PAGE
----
Hard to Swallow

The gourmet’s ongoing failure to think in moral terms

For centuries civilized society took a dim view of food lovers, calling them “gourmands” and “gluttons” and placing them on a moral par with lechers. They were even assigned their own place in hell, and I don’t mean a table near the kitchen: They were to be force-fed for eternity. Not until halfway through the Industrial Revolution did the word gourmet come into use. Those who have since applied it to themselves have done a fine job of converting the world’s scorn to respect. The pleasures of the oral cavity (though we must say “palate” instead) are now widely regarded as more important, more intrinsically moral, and a more vital part of civilized tradition than any other pleasures. People who think nothing of saying “I’m not much of a reader” will grow shamefaced when admitting an ignorance of wine or haute cuisine. Some recent movies have even tried to turn banquets into heroic affairs. Advertising has abetted the trend, while political correctness, with its horror of judging anyone’s “lifestyle choices,” has done its bit to muffle dissent.

From the archives:

"I Was Kim Jong Il's Cook" (January/February 2004)
True stories from the Dear Leader's onetime chef. By Kenji Fujimoto (Translated from the Japanese by Makiko Kitamura).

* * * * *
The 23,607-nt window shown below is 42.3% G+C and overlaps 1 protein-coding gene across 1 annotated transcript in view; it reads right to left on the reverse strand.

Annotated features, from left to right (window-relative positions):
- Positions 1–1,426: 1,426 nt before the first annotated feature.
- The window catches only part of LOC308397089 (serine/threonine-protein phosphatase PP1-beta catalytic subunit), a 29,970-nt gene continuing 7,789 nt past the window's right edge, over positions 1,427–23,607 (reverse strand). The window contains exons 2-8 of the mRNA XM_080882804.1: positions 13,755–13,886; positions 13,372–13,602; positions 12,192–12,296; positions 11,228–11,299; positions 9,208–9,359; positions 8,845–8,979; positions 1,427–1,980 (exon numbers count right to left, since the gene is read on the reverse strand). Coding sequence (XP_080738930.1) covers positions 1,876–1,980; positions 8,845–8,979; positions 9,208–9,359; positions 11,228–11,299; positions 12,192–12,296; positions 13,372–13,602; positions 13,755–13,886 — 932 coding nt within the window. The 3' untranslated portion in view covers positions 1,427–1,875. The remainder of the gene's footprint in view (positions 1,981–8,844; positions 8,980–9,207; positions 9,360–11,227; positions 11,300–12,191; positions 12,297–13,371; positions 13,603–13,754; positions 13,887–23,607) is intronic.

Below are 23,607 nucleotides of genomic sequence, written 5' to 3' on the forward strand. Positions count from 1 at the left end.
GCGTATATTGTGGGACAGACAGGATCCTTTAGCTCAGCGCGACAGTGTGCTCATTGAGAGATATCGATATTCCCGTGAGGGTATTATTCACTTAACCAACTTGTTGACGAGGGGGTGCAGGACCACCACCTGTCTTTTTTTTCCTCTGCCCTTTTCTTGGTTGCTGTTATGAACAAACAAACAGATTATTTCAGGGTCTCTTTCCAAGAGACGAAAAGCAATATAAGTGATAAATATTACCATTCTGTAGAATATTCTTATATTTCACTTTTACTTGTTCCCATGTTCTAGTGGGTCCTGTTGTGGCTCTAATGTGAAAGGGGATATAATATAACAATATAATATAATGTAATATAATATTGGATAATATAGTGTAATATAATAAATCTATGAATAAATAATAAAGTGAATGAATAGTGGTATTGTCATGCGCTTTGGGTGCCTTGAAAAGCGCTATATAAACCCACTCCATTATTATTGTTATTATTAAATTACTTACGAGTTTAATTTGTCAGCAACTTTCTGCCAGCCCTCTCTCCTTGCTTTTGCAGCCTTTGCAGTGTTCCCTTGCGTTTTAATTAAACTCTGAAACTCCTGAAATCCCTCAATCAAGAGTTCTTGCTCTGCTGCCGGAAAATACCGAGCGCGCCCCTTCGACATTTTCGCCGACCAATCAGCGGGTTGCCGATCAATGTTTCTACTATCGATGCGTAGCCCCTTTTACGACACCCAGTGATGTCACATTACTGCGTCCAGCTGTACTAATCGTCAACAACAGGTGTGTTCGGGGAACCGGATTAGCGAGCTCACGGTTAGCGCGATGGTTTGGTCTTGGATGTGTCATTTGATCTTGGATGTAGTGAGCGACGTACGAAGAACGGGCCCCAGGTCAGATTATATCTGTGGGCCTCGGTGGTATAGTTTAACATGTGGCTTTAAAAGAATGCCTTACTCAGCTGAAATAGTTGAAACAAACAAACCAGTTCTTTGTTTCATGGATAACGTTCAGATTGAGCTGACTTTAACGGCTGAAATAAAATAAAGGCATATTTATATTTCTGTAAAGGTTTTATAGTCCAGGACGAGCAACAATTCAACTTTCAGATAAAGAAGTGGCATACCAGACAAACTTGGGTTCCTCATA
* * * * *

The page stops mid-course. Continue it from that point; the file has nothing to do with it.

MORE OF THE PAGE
The sexual revolution went faster than this but not as far, which is why we can still call someone a lecher. Our common language no longer has a pejorative for those who live to eat. Gourmand has taken on an even fancier ring than gourmet, while the word glutton can be applied only to someone who eats an enormous amount of food at one sitting—usually cheap food, and with the standard of what constitutes “enormous” revised upward each year for obvious reasons. When discussing Kim Jong Il, who dines on imported delicacies while his countrymen starve, even our own journalists must describe his fixation in terms of connoisseurship. The last holdover of the old way of thinking is the Catholic catechism, which keeps gluttony on its list of sins and indicates—by using the word gourmandise in the French version, and by defining sin in part as “a perverse attachment to certain goods”—that the original meaning of gluttony is to be understood. No doubt this too will change. A French committee wants to convince Rome that God condones expensive multicourse meals; He just doesn’t like us getting extra helpings.

But the idolatry of food cuts across class lines. This can be seen in the public’s toleration of a level of cruelty in meat production that it would tolerate nowhere else. If someone inflicts pain on an animal for visual, aural, or sexual gratification, we consider him a monster, and the law makes at least a token effort at punishment. If someone’s goal is to put the “product” in his mouth? Chacun à son goût.

Still, people are more concerned about animal welfare than they used to be. They also know that the more humanely the average animal is treated, the better it will taste. Thus it is that Gourmet magazine recently ran an unflinching exposé of the conditions in chicken slaughterhouses. But some things cannot be produced humanely; to taste the way it should, the foie-gras duck must be force-fed, the lobster must be boiled alive, and so on.